Nellie’s vocabulary is starting to amaze us as well as a lot of people who meet her and find out how old she is. At her two year appointment, her pediatrician told me that her vocabulary is advanced by 6 months to a year.

This post isn’t about me bragging about my kid. I mean, it’s not TOTALLY me bragging about my kid. Promise.

Anyway, some of Nellie’s favorite words include “Spider-Man”, “Tangled”, “Princess”, and the most recently added, “Mine”. She can be heard demanding, “I do it!” or “Nellie do it!” when you attempt to get something for her, do something for her, put something on her or take something off of her. You get the picture. She’s independent. The other day, she was leaning into the bathtub trying to reach a toy mermaid inside. She was standing on tiptoe in nothing but a diaper, wiggling her little fingers as she tried to grasp the elusive red-headed seamaiden. She finally uttered in frustration, as clear as a bell, “I. CAN’T. REACH. IT.”

And I did a double-take, wondering when the hell my once 7 pound 2 ounce infant learned to express herself using clear, fully-formed sentences.

I attest Nellie’s prowess in all things lingual partly to the fact that Josh and I are always talking to her. When we shop, I talk to her. “Look at this apple, Nellie. Is this apple red? No, it’s green. Mommy needs to find some oatmeal. Where do you think the oatmeal is, Nellie?”
I talk to her when we drive. “Do sharks swim, Nellie? They do! What else swims? Do elephants swim? No, they don’t!”
One of the things I do every single day when I pick her up from school is ask her how her day went, and what she did at school that day. Generally, the conversation goes like this:

Me: “Nellie, did you have a good day at school?”
Nellie: “Mmm hmm!”
Me: “What did you do today?”
Nellie: “Ummm… I color. I paint. I play with Rocco.”
Me: “You colored, and painted, and played with Rocco? That’s awesome! Who else did you play with?”

Sometimes, I will ask her what she ate for lunch. Her response is usually, “ketchup”. Yum.

The other day I went by to pick her up as usual. I was walking out the door with her on my hip, asking her my routine questions.

Me: “Did you have a wonderful day at school?”
Nellie: “Uh… Yeah!”

We reached the car and I opened the door.
Me: “That’s great, Nellie! What did you do at school today?”
Nellie: “Cocaine.”

I’m sorry, what?

I froze midway through climbing in the car to get her into her seat.

Me: “I’m sorry. What did you do in school today?”
Nellie: “Cocaine! Cocaine mama!”

I looked at my little girl for a moment. I contemplated what to do. Should I go back in the school, demanding to know where exactly I signed in my enrollment paperwork that my child is permitted to have illegal substances with her milk and cookies? Should I go straight to the police? Should I have her admitted to a drug rehabilitation facility? She was acting more hyper lately. Maybe it was because of all the blow she was doing at school.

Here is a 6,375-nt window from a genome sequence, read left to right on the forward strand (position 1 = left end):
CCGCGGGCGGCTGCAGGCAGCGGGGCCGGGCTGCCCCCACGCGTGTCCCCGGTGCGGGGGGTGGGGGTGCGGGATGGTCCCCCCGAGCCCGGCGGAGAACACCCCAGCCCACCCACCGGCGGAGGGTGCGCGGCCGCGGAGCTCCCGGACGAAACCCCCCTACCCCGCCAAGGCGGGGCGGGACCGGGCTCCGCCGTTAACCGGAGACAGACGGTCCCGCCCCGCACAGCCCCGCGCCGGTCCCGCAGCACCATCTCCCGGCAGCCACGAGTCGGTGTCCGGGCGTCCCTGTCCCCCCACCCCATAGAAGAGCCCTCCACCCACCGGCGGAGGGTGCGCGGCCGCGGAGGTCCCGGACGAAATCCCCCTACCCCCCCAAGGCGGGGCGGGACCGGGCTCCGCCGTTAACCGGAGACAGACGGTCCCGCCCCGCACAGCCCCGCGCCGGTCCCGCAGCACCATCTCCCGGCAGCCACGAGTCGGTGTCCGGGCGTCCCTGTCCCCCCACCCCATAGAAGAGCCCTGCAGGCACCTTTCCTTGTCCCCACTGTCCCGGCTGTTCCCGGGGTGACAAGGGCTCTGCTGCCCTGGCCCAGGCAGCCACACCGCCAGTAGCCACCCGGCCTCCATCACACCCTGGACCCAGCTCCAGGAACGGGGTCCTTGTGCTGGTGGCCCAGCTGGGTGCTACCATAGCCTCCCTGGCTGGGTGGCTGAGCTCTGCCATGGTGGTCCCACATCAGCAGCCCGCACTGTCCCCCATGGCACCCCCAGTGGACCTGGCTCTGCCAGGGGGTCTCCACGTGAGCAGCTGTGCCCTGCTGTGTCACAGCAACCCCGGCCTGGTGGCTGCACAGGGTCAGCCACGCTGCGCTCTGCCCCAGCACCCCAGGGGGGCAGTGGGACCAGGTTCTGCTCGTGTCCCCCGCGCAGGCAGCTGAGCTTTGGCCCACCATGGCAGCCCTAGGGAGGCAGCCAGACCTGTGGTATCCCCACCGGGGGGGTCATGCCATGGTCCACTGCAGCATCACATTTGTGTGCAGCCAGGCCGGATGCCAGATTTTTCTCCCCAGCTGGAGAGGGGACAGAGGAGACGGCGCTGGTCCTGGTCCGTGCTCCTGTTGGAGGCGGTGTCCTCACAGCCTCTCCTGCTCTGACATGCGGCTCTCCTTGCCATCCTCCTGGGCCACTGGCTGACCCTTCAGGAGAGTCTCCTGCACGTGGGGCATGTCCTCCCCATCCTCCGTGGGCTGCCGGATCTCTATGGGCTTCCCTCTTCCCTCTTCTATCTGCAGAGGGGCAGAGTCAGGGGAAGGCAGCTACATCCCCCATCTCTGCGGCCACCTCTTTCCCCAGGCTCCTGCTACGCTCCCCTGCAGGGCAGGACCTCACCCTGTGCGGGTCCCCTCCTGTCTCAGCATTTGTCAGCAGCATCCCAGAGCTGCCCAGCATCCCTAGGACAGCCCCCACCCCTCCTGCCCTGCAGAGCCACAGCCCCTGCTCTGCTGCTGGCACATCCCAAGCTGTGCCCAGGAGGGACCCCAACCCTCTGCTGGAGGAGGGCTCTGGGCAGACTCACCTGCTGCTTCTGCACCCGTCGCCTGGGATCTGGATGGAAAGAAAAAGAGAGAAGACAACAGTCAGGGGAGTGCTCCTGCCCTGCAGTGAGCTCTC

Me: “Nellie, WHAT did you do at school today?” I asked a third time.

And there it was. My daughter wasn’t in danger of becoming the next Charlie Sheen at all. No tiger blood ran through her veins, and I could rest easy. She just has a penchant for playing with pots, pans, and pretending to cook. Food. Not drugs.

Me: “OH. COOKING. You cooked. You played with the kitchen.”
Nellie: “Uh, yeah, mama.”

Duh, mom. I mean, really.

Repeat After Me

Nellie never ceases to amaze me with her vocabulary. I’ve tried to count how many words she knows but get lost somewhere around 50. Some of her most recent favorite things to say include:

  • My-Mahhh! (Spider-Man)
  • Kulk! (Hulk)
  • Seeeoooww (Thor)
  • Lo-lee (Loki)
    Seeing a pattern yet?
  • Ma MA!!
  • Bye ‘coo! (Bye school!)
  • Ni-nigh (night-night)
  • Shoow? Shoow? (paired with the sign for “more”, this is her word for more)

Today, she also learned that when I say, “Who wants to go to Gran’s?” she enthusiastically responds, “Ah do! Ah do!” This also works for:

  • Who wants a million dollars? (ah do!)
  • Who wants some cheese? (ah do!)
  • Who wants to sniff daddy’s feet? (ah do!)
  • Who wants a booger pie? (ah do!)

Toddlers are fun. You can make them say gross stuff and they don’t even realize it. It’s pretty much the best ever. We’re having a lot of fun with her growing vocabulary and miraculously, she still hasn’t repeated her first swear word.

What kinds of fun things does your toddler say that cracks you up/makes you smile/makes you gasp and want to change your name and join the Witness Protection Program?



Nellie’s vocabulary is exploding. I began trying to count her words the other day and got to about 35 before I couldn’t think of more words. Later in the day as she chatted away, I remembered words I’d forgotten that she can say. Some of her favorites include:

  • Juice
  • Pop
  • Cat
  • Down
  • No
  • Hot dog
  • Bye
  • Daddy

She doesn’t quite understand the difference between “yes” and “no”, so she pretty much says “no” anytime you ask her a question. One of the cutest things she does is when you say, “Nellie need a night-night?” she shakes her head and goes, “Nooo. No nigh-nigh.” She also informs you when she’s pooped by saying with surprise, “I poop! I poop!”

When she started eating solids, I was diligent with signing “more” to her. When she’d finish a bite I’d make the sign for “more” and say, “more? More?” It never really stuck, so I ended up giving up after about two months. The other day, Josh gave her a couple of small marshmallows as a treat and after she finished her last one she padded into the kitchen, pointed up on the counter and bumped the fingers on both hands together, making the sign for “more”. I missed the whole thing, but Josh was right there. He did the sign himself later and asked me if that was the sign for “more”. I told him yes, and he told me what had happened with the marshmallows. I thought it was cool and didn’t think much else of it until I saw it for myself tonight.